I get by with a little help from my friends…,” sing the lyrics to a tune by a famous band from Liverpool, England. Those words ring particularly true for about 50,000 men and women currently living in assisted living facilities in Pennsylvania.
Assisted living is relatively new in the health care industry. It is for disabled or elderly people who are not well enough to live at home anymore, but not sick enough to need a nursing home. Assisted living residents generally need help with bathing, dressing, managing medications, getting to and from doctor’s appointments and other basic activities for daily living. Assisted living facilities allow people to live as independently as possible with some supervision and assistance.
The Pennsylvania Department of Public Welfare (DPW) has proposed new regulations for the licensing and oversight of assisted living residences. The Pennsylvania Catholic Health Association (PCHA), an associate of the Pennsylvania Catholic Conference (PCC), is a statewide organization that represents the Catholic health ministry in public policy matters. PCHA reviewed the proposal considering the interests of both consumers and providers of care including Catholic assisted living facilities.
Sister Clare Christi Schiefer, OSF, President of PCHA, said, “We asked if the regulations will encourage options for consumers and consumer involvement. Will they reach out to low income and vulnerable populations by providing adequate reimbursement and subsidization? Is there flexibility to accommodate changing needs? Does the proposal avoid over-regulation, which would increase cost and create a focus different from the concept of personal choice and residential freedom? Is it assured that our Catholic identity and mission focus are not jeopardized or stifled?”
Using this framework, PCHA voiced a number of concerns about the proposed regulations in a letter to DPW. It was noted that increased licensure fees and some staffing requirements could increase the cost to residents. The proposed physical requirements for facilities seem too demanding, costly and prevent necessary flexibility. And, the regulations that provide for transportation of residents outside the facility should be more clear in allowing essential opportunities for residents to be faithful to their religious beliefs.
Sister Kelly O’Mahony, SCN, Director of Assisted Living for the Vincentian Home in Pittsburgh, was part of PCHA’s statewide task force to review the proposed regulations. She said, “According to PANPHA (a Pennsylvania association of nonprofit senior services), Pennsylvania would be more than twice as expensive as Florida and would be five times the cost of licensure in Illinois, Ohio, Texas and Virginia combined. (Other requirements) would place the cost of the unit beyond the reach of lower income people; non-profit providers will struggle with the need to balance giving mission-driven benevolent care with the costs required to stay in operation.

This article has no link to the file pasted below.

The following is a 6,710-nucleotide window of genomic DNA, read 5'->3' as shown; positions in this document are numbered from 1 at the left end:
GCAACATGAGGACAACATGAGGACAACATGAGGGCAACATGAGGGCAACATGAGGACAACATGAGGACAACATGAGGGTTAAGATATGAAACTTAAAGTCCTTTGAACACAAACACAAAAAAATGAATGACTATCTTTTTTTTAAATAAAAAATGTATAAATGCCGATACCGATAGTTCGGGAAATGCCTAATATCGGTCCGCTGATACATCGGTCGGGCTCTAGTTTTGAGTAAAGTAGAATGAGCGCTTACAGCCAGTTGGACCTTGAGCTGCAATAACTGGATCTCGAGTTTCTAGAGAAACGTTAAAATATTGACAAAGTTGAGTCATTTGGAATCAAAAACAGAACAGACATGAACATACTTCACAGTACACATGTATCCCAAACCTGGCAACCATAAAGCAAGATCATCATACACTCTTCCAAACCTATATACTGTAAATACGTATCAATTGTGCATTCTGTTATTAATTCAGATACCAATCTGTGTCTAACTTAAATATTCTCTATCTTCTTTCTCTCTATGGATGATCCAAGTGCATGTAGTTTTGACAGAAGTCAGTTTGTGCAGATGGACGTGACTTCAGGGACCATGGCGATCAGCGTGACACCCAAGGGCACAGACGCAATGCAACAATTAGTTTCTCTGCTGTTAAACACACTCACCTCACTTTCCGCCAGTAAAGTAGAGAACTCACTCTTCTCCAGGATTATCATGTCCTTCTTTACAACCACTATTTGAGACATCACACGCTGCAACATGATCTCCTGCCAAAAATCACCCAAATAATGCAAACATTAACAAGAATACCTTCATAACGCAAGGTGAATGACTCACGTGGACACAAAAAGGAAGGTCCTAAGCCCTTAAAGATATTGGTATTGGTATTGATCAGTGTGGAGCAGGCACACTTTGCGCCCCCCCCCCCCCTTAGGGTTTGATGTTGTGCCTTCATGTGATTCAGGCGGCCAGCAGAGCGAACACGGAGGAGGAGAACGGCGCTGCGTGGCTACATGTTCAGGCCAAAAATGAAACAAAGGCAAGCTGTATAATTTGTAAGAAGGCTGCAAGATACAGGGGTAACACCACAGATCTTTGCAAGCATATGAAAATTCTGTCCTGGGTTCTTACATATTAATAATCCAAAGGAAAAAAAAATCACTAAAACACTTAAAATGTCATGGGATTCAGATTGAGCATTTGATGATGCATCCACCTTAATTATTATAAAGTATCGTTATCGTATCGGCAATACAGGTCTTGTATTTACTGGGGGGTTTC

“Generally, the intent of the regulations is good but more negotiation is needed to ensure high quality services balanced with the cost of providing those services.”
There are four Catholic assisted living facilities in the Pittsburgh area. The Vincentian Home first provided nursing home care 80+ years ago; the assisted living opened in 1997. Marian Manor joined the Vincentian Collaborative System last year. Marian Hall Home in Bellevue is operated by the School Sisters of Saint Francis and the Little Sisters of the Poor have a personal care home.
“Catholic facilities provide for the sacraments, devotions and religious observances of the Catholic culture,” added Sister O’Mahony. “We provide care with a philosophy of compassionate care and dignity for the individual throughout all stages of life.”
The Catholic vision regarding assisted living is to provide a decent and safe home for all aging persons allowing them to remain in the community for as long as possible. They should live in the least restrictive setting practical for their needs and wishes and have access to all necessary health and social services. There should be a special concern for low-income, frail and other vulnerable aging persons.
The Department of Aging provides a listing of homes according to location. Their website is www.aging.state.pa.us or you can call them at 412-350-5460. The DPW lists homes and their licensure status at www.dpw.state.pa.us/PartnersProviders/LongTermLiving/, but Sister O’Mahony says, “The best way to evaluate a facility is to visit it yourself and see whether the residents seem comfortable and happy.”
The DPW will take the concerns of PCHA and all others public comments into consideration. The final form regulations are expected later this year.
by A.B. Hill, Communications Director of the Pennsylvania Catholic Conference – the public affairs arm of Pennsylvania’s Catholic bishops and the Catholic dioceses of Pennsylvania, for the Pittsburgh Catholic, March 2009